Sunday, August 7, 2011

My Adventures in Prydain, Then and Now

Some may remember that in 1985 Disney made an animated version of The Black Cauldron. If you were unaware of this or had forgotten it, lucky you.  It is an atrocity.  I saw it when it finally made its way to the theater on the Air Force base my dad was stationed at in England in the 80's, so sometime after January of 1986. Fortunately, our school librarian introduced us to the book first so I was interested in reading it despite the horror that was the movie (and yes, I even thought it was awful as a child).  But for some reason I only read The Black Cauldron and The Castle of Llyr.  Not sure how I missed out on the existence of the other three books, The Book of Three, Taran Wanderer, and The High King.  I remember enjoying them immensely at the time and for a couple of months little eight year old me spent much free time pretending to be Princess Eilonwy.  I recently reread the books, this time reading the rest of them too.

I really enjoyed reading this series and wished someone had insisted I read the whole thing as a child.  When I first began reading The Book of Three a few months ago I couldn't help thinking......this is familiar.  Unlikely hero of uncertain parentage who has never strayed far from home is suddenly way over his head and on a quest of daring and dangerous proportions.  Old Enchanter who is wise but not forthcoming with pertinent information.  Noble Prince who rides around disguised as a common traveler.  Odd little creature way too attached to food who can not speak in proper sentences.  Mysterious shadowy Lord of Death who has citadel from which he sends flying scary things and manufactured soldiers that can not die.  Grumpy little dwarf with axe and heart of gold.  Obviously, there is a lot in these books that is similar to Tolkien.  I am pretty sure that is because Lloyd Alexander and J.R.R. Tolkien were using some of the same mythology to build their worlds.  There are differences too and by the time I finished all five I could see why two of them were given the honor of bearing those shiny Newbery medallions.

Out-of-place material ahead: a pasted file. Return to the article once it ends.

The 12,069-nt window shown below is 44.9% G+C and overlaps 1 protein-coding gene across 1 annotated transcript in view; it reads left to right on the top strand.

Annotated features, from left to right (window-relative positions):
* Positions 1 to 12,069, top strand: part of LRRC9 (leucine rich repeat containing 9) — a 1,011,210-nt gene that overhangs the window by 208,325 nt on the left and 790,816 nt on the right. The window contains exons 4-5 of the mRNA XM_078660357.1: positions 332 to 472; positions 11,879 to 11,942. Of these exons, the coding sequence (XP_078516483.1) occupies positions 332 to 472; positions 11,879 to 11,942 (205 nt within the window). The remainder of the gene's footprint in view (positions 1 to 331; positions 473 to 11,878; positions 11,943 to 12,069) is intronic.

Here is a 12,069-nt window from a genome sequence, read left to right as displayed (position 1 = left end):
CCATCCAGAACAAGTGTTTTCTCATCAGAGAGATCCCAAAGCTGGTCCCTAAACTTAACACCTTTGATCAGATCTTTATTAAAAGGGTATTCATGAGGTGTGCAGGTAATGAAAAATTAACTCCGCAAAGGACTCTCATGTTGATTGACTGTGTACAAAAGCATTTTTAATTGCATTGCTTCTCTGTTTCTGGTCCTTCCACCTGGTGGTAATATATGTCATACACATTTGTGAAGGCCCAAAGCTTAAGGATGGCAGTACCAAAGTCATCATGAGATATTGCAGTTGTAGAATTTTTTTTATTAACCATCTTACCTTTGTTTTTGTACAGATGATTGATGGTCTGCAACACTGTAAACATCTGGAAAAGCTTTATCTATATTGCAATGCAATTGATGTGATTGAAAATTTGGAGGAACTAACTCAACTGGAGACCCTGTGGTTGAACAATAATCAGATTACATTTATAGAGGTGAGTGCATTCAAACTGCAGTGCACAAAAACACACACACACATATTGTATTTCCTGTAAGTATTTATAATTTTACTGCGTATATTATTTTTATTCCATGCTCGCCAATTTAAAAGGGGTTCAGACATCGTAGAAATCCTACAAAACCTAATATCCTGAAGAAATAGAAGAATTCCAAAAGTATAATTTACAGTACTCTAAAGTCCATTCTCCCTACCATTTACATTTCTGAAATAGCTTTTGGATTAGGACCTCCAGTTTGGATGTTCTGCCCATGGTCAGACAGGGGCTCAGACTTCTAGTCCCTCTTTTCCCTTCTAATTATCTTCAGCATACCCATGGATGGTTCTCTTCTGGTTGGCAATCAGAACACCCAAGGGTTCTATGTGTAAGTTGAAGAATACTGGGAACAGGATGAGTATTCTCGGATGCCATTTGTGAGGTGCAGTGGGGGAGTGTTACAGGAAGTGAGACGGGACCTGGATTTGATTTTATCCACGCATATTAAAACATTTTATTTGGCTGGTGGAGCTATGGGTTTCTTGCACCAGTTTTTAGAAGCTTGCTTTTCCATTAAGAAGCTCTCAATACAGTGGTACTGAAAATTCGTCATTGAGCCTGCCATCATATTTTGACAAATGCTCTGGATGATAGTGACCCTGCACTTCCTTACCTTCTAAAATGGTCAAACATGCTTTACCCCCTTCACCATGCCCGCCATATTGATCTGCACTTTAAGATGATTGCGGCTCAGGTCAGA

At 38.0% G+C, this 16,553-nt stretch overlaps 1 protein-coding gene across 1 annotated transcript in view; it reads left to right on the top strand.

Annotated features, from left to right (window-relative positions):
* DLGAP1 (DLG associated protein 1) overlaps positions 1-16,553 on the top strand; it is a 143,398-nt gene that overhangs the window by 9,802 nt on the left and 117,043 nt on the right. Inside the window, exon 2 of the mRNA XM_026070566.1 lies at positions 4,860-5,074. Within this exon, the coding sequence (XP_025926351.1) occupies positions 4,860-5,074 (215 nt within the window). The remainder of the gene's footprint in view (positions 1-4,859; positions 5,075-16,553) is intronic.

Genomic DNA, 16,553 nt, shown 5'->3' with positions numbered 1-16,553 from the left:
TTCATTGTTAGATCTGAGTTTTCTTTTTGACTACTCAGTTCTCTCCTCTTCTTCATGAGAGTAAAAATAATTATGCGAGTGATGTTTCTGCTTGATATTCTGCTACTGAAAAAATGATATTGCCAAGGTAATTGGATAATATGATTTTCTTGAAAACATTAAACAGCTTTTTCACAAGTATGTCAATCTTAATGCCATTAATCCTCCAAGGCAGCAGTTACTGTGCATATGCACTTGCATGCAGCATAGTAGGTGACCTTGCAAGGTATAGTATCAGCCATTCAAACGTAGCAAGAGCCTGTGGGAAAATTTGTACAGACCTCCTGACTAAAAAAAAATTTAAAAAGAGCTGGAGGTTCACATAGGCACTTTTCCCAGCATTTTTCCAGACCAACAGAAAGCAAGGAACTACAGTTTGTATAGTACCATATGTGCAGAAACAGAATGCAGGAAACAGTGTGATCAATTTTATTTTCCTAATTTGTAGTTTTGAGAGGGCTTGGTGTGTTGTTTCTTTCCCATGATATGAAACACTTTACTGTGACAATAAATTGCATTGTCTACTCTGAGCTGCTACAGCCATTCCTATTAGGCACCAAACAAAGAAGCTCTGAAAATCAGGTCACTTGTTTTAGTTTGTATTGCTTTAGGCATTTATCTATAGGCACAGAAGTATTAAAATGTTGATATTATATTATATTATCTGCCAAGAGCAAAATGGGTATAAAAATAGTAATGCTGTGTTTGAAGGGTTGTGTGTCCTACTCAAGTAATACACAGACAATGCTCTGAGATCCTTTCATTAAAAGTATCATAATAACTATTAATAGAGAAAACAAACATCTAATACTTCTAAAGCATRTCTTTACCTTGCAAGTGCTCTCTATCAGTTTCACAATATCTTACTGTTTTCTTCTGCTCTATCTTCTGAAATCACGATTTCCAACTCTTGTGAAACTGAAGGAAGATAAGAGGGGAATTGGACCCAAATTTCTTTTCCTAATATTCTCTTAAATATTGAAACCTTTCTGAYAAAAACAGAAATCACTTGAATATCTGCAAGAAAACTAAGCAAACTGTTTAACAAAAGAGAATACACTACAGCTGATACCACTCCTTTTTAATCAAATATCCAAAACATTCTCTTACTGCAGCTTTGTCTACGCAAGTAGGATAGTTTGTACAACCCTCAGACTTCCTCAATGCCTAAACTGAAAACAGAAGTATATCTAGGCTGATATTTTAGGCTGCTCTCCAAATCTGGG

Taran is Assistant Pig Keeper at Caer Dallben.  His duties involve caring for the oracular pig, Hen Wen.  He has no idea who his parents are and has been raised by the enchanter Dallben, keeper of the mysterious Book of Three, and Coll, who tends the farm.  Taran longs to be a hero and have adventures.  When Hen Wen runs off one day in fear Taran follows her, vowing to return her.  Soon after leaving home he meets Prince Gwydion (who rescues Taran from his own foolishness many many times) and learns of the rising threat of Arawn, the Death Lord.  During the first book Taran meets the companions that will have the largest impact on his life and future:  Gurgi (the faithful hairy always hungry creature), Fflewddur Fflam (the wannabe bard and sometimes king), Doli (grumpy dwarf), and Eilonwy (beautiful golden haired Princess of obnoxiousness Llyr).

The course of the five novels follow Taran's journey from boy to man and it is a remarkable story.  His character arc is what made the story  engrossing for me.  He goes from wanting to be hero to simply wanting to be Taran.  And in simply being Taran finds that a hero is what he is.  This is a complicated and painful process.  He gains much wisdom and patience, all of which will be required in his future (particularly the patience as Eilonwy will probably always be trying his).  Watching his relationship with Eilonwy as it grew and changed was just good fun.  I have to say that I really like Eilonwy (and not just because I have fond memories of pretending to be her).  Her character is rather grating in the first part of the series.  She is opinionated and not afraid to let her opinion be known.  She is headstrong, stubborn, prefers swords to crowns and  sleeping outside to feather beds.  Her character became less obnoxious as the series progressed and I don't if it is because she changed or because Taran's perception of her changed, and therefore mine as the reader did as well.     

These books make a great introduction into the world of sword and sorcery fantasy for children.  And there is a lot of wisdom in the books that would benefit any age reader.  So, if like me, you missed out on these as a kid I recommend reading them now.  They are worth it.  And you should definitely give them to your own kids.

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